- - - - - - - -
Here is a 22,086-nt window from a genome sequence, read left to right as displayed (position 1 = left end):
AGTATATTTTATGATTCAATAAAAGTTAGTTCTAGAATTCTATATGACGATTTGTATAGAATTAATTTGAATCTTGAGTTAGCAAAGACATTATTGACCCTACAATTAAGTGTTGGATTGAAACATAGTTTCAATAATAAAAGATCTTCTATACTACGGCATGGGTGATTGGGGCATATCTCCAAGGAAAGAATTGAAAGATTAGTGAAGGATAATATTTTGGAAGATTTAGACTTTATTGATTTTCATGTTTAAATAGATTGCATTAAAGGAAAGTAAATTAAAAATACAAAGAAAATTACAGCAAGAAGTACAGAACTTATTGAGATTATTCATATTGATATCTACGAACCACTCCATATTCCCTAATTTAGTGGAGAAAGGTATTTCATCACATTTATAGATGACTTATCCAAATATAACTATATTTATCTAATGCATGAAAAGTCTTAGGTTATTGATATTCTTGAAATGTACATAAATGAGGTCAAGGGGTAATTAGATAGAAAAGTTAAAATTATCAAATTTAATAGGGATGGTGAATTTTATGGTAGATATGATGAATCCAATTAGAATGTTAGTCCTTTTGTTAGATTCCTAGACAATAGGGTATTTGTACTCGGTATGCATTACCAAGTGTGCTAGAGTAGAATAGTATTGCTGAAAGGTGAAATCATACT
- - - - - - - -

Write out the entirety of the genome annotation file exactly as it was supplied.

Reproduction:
Here is a 22,086-nt window from a genome sequence, read left to right as displayed (position 1 = left end):
AGTATATTTTATGATTCAATAAAAGTTAGTTCTAGAATTCTATATGACGATTTGTATAGAATTAATTTGAATCTTGAGTTAGCAAAGACATTATTGACCCTACAATTAAGTGTTGGATTGAAACATAGTTTCAATAATAAAAGATCTTCTATACTACGGCATGGGTGATTGGGGCATATCTCCAAGGAAAGAATTGAAAGATTAGTGAAGGATAATATTTTGGAAGATTTAGACTTTATTGATTTTCATGTTTAAATAGATTGCATTAAAGGAAAGTAAATTAAAAATACAAAGAAAATTACAGCAAGAAGTACAGAACTTATTGAGATTATTCATATTGATATCTACGAACCACTCCATATTCCCTAATTTAGTGGAGAAAGGTATTTCATCACATTTATAGATGACTTATCCAAATATAACTATATTTATCTAATGCATGAAAAGTCTTAGGTTATTGATATTCTTGAAATGTACATAAATGAGGTCAAGGGGTAATTAGATAGAAAAGTTAAAATTATCAAATTTAATAGGGATGGTGAATTTTATGGTAGATATGATGAATCCAATTAGAATGTTAGTCCTTTTGTTAGATTCCTAGACAATAGGGTATTTGTACTCGGTATGCATTACCAAGTGTGCTAGAGTAGAATAGTATTGCTGAAAGGTGAAATCATACT